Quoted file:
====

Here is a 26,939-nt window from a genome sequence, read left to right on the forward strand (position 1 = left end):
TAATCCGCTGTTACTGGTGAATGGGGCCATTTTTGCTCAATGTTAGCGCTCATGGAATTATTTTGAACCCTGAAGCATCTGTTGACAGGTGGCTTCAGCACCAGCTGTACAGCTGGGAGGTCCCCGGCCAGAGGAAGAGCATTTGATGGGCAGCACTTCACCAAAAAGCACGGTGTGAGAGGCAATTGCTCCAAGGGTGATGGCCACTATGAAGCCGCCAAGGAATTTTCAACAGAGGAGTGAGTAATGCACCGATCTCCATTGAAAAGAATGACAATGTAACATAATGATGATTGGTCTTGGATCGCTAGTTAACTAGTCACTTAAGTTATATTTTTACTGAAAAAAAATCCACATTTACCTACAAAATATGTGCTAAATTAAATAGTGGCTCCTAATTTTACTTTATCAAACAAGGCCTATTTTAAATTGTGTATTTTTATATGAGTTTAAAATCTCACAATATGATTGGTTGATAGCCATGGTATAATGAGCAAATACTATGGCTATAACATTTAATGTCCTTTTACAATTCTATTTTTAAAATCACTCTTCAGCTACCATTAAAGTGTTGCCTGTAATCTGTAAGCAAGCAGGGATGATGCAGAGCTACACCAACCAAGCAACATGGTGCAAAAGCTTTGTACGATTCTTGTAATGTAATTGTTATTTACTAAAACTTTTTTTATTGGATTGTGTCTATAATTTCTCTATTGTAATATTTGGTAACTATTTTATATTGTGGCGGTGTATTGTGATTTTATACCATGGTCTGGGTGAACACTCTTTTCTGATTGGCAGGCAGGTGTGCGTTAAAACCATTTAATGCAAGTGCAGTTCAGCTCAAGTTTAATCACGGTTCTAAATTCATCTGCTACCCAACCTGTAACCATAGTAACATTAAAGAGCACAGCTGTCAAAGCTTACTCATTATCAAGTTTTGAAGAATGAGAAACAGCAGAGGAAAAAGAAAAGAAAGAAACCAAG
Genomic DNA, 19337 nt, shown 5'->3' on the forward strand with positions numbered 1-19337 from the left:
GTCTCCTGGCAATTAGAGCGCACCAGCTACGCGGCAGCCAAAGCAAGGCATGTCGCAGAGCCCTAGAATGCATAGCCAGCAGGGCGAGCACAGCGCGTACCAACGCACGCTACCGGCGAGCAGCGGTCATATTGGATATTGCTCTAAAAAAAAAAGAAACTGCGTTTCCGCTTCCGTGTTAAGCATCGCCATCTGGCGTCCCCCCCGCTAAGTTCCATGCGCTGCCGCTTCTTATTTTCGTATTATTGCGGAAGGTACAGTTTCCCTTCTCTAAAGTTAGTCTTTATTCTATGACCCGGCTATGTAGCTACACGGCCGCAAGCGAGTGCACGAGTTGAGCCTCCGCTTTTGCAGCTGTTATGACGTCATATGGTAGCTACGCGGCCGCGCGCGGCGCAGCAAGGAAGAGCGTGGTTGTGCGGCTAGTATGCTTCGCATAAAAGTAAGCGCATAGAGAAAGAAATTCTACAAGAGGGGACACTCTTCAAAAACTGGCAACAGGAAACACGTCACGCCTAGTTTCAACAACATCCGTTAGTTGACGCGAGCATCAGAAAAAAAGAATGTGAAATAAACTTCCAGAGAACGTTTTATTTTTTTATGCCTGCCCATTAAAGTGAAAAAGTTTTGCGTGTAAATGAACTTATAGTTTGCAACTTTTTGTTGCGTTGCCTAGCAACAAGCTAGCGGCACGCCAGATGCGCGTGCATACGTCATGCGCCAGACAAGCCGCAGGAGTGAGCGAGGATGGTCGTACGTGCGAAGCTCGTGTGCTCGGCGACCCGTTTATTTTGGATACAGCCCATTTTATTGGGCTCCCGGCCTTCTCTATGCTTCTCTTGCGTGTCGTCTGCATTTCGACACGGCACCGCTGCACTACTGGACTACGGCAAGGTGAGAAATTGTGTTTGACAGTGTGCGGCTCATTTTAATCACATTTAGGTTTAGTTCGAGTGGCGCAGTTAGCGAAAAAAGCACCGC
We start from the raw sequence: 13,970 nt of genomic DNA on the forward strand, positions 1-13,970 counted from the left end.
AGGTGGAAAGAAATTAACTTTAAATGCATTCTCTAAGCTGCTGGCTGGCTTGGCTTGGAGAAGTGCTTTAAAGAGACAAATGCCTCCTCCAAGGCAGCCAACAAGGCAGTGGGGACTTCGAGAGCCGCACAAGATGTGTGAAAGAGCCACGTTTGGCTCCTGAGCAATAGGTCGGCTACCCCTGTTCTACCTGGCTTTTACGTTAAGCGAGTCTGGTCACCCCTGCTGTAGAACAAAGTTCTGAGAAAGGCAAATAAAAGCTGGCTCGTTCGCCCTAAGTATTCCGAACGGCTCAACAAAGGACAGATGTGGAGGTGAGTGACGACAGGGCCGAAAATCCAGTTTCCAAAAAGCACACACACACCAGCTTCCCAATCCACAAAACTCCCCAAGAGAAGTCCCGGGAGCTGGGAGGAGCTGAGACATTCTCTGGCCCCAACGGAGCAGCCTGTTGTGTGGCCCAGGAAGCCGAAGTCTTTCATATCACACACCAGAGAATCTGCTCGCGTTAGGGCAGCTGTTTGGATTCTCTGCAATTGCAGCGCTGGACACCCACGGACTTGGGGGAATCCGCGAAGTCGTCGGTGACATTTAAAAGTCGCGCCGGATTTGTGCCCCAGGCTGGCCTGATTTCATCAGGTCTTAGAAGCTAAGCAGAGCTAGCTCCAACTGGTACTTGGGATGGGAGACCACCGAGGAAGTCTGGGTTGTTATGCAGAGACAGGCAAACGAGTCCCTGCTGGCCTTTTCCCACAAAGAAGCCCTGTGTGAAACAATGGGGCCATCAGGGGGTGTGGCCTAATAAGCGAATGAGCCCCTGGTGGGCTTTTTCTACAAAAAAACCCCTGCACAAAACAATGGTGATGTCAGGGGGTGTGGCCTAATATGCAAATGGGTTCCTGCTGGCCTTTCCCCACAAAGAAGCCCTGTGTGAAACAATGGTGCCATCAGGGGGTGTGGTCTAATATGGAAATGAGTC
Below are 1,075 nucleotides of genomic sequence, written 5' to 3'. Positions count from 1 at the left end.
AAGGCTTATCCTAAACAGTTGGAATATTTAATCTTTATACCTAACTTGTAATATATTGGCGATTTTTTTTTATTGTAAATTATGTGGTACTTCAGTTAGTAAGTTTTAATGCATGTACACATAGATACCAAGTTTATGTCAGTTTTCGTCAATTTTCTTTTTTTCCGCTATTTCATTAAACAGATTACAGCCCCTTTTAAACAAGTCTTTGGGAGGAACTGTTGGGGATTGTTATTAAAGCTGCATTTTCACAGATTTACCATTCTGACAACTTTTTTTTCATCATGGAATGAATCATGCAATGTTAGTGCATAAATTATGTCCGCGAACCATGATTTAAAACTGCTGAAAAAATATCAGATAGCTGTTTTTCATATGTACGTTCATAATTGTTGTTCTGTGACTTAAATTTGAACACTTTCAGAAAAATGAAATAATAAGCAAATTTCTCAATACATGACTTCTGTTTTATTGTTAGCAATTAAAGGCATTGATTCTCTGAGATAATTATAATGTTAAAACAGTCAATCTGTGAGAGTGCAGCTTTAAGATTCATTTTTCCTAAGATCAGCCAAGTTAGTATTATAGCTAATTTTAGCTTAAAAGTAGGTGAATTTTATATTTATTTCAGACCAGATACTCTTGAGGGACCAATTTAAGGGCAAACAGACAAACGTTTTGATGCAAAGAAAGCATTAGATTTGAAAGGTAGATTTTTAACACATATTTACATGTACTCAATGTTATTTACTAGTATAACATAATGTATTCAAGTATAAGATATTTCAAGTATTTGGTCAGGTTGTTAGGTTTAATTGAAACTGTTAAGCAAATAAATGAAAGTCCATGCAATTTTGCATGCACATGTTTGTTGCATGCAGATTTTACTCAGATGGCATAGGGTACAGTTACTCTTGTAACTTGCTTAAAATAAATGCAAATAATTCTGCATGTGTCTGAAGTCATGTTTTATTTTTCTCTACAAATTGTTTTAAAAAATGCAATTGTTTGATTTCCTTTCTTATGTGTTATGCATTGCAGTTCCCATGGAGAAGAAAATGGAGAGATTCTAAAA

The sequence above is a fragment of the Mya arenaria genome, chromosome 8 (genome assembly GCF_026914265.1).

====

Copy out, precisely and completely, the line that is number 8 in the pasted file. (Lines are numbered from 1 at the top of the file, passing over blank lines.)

AAGGCTTATCCTAAACAGTTGGAATATTTAATCTTTATACCTAACTTGTAATATATTGGCGATTTTTTTTTATTGTAAATTATGTGGTACTTCAGTTAGTAAGTTTTAATGCATGTACACATAGATACCAAGTTTATGTCAGTTTTCGTCAATTTTCTTTTTTTCCGCTATTTCATTAAACAGATTACAGCCCCTTTTAAACAAGTCTTTGGGAGGAACTGTTGGGGATTGTTATTAAAGCTGCATTTTCACAGATTTACCATTCTGACAACTTTTTTTTCATCATGGAATGAATCATGCAATGTTAGTGCATAAATTATGTCCGCGAACCATGATTTAAAACTGCTGAAAAAATATCAGATAGCTGTTTTTCATATGTACGTTCATAATTGTTGTTCTGTGACTTAAATTTGAACACTTTCAGAAAAATGAAATAATAAGCAAATTTCTCAATACATGACTTCTGTTTTATTGTTAGCAATTAAAGGCATTGATTCTCTGAGATAATTATAATGTTAAAACAGTCAATCTGTGAGAGTGCAGCTTTAAGATTCATTTTTCCTAAGATCAGCCAAGTTAGTATTATAGCTAATTTTAGCTTAAAAGTAGGTGAATTTTATATTTATTTCAGACCAGATACTCTTGAGGGACCAATTTAAGGGCAAACAGACAAACGTTTTGATGCAAAGAAAGCATTAGATTTGAAAGGTAGATTTTTAACACATATTTACATGTACTCAATGTTATTTACTAGTATAACATAATGTATTCAAGTATAAGATATTTCAAGTATTTGGTCAGGTTGTTAGGTTTAATTGAAACTGTTAAGCAAATAAATGAAAGTCCATGCAATTTTGCATGCACATGTTTGTTGCATGCAGATTTTACTCAGATGGCATAGGGTACAGTTACTCTTGTAACTTGCTTAAAATAAATGCAAATAATTCTGCATGTGTCTGAAGTCATGTTTTATTTTTCTCTACAAATTGTTTTAAAAAATGCAATTGTTTGATTTCCTTTCTTATGTGTTATGCATTGCAGTTCCCATGGAGAAGAAAATGGAGAGATTCTAAAA